We look closer today at the Tigers’ strengths and weaknesses coming out of the spring.
Strongest position: Secondary
Key returnees: Junior cornerback Patrick Peterson (52 tackles, two interceptions, 15 passes defended), senior safety Jai Eugene (26 tackles, one interception), junior safety Brandon Taylor (41 tackles, two interceptions), junior cornerback Ron Brooks (nine tackles), sophomore cornerback Morris Claiborne (seven tackles)
Key departures: Safety Chad Jones (74 tackles, 2.5 tackles for loss, three interceptions), cornerback Chris Hawkins (43 tackles, two interceptions, nine passes defended), safety Danny McCray (49 tackles)
The skinny: LSU coach Les Miles commented recently that the Peterson-Claiborne cornerback combo might be as good as any in the country. We know Peterson returns as perhaps the best cornerback in college football with his blend of size, speed and superb tackling ability. He can take away one whole side of the field. The LSU coaches think Claiborne is also on his way to being equally complete as a cornerback. He’s not real big (171 pounds), but has outstanding speed. The Tigers certainly won’t lack for speed in the secondary next season. Eugene has moved to safety, and Taylor has also played cornerback in the past. So, in effect, LSU will have four cornerbacks on the field, which should help improve the Tigers’ pass defense. They ranked eighth in the SEC last season in defending the pass. One of their challenges will be in run support, although defensive coordinator John Chavis will have some options. Redshirt freshman Craig Loston could also be a factor. The Tigers want to see him become more physical and more consistent, but he has all the physical tools to be a top-notch safety in this league.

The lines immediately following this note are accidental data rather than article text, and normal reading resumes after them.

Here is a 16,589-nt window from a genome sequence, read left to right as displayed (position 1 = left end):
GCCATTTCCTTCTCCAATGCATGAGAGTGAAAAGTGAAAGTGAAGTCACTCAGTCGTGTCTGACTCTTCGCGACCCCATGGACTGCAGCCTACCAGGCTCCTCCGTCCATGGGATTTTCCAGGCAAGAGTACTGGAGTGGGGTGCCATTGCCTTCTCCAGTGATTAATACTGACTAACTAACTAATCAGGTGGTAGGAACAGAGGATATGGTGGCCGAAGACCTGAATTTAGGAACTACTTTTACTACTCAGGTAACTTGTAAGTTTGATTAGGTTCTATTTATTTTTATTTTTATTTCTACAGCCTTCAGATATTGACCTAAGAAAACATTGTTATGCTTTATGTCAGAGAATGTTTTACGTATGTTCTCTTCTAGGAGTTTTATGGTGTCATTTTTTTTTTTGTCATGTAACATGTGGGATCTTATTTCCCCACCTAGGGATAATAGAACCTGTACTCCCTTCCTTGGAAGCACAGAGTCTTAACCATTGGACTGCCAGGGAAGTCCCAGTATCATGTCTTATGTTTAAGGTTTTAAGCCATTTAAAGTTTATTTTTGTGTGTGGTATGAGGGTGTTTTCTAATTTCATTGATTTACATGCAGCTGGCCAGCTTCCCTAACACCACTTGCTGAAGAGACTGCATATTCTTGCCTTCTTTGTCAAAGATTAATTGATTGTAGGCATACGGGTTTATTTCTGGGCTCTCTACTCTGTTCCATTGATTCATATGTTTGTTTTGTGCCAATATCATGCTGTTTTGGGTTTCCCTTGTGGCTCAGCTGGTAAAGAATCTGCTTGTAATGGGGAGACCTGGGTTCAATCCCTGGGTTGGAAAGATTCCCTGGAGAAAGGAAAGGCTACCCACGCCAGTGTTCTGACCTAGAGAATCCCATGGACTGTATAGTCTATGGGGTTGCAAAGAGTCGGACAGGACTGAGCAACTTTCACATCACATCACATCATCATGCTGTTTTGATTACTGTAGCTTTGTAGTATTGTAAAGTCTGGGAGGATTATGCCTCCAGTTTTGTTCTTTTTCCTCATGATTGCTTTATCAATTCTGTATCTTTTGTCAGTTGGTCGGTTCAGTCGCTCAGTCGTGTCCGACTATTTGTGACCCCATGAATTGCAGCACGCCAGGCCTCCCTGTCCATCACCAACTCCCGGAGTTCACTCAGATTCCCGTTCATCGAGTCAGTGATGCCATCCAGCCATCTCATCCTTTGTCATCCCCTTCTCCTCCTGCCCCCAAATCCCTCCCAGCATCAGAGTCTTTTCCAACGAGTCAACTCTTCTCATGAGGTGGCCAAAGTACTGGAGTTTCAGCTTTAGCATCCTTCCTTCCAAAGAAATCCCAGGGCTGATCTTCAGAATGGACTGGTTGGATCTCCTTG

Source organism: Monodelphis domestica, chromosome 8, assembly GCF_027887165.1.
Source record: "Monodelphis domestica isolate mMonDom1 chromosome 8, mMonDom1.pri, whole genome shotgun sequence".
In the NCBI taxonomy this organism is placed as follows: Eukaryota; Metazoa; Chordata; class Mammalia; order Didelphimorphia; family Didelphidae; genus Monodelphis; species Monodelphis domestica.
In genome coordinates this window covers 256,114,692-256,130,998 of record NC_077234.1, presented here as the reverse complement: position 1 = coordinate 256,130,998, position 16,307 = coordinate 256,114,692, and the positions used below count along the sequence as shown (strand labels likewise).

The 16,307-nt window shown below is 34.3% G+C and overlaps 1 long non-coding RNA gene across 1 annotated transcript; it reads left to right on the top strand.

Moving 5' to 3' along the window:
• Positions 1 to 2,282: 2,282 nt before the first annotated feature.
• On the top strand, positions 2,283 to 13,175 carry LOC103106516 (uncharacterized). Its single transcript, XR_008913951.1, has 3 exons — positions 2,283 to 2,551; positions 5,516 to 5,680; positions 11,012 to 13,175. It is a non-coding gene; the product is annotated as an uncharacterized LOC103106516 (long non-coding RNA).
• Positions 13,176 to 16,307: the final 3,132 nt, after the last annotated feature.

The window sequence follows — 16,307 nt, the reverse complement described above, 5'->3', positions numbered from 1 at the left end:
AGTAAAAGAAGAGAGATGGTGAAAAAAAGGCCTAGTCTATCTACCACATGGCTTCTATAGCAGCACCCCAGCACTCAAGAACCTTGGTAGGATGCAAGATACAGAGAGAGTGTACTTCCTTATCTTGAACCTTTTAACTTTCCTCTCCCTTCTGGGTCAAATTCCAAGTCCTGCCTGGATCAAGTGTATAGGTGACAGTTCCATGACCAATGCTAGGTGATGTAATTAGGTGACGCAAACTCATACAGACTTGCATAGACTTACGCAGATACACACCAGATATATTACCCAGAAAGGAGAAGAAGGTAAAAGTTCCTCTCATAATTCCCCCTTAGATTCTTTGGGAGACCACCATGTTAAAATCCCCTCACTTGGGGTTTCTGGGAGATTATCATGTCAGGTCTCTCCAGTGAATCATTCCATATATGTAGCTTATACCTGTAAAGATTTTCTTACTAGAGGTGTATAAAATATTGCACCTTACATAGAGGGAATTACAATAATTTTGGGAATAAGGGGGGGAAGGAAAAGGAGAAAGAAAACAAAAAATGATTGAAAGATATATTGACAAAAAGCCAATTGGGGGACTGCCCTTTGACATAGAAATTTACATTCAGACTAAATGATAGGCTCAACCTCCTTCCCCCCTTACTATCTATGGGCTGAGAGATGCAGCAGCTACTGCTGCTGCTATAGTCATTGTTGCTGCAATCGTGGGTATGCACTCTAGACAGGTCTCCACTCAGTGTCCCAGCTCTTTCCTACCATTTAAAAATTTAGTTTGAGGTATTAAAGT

Weakest position: Quarterback
Key departures: None
The skinny: This one changed a bit after the spring simply because Jefferson didn’t take the job and run with it like most on the LSU staff thought he would. In fact, Lee outplayed him a lot of the time in the spring. Jefferson will have this summer and the preseason to re-establish himself. He’s still the starter, but Miles has said on numerous occasions now that he wouldn’t have a problem playing Lee if that’s how it all shakes out. Lee played in a backup role last season. But it’s hard for LSU fans to get out of their minds the 16 interceptions (seven returned for touchdowns) that Lee threw as a redshirt freshman two years ago. Jefferson didn’t play poorly last season. At times, he held onto the ball too long and was also a victim of an offensive line that didn't do a good job of protecting him. But he completed 61.5 percent of his passes and only threw seven interceptions. Against the best defenses, though, he was ineffective. He needs to play more instinctively in 2010 and has the talent to do so. If he doesn’t, it could be one of those situations where the Tigers are going back and forth among quarterbacks. Sophomore Russell Shepard could still line up some at quarterback in special situations, but he’s a full-time receiver now, and that’s where he will spend his time practicing.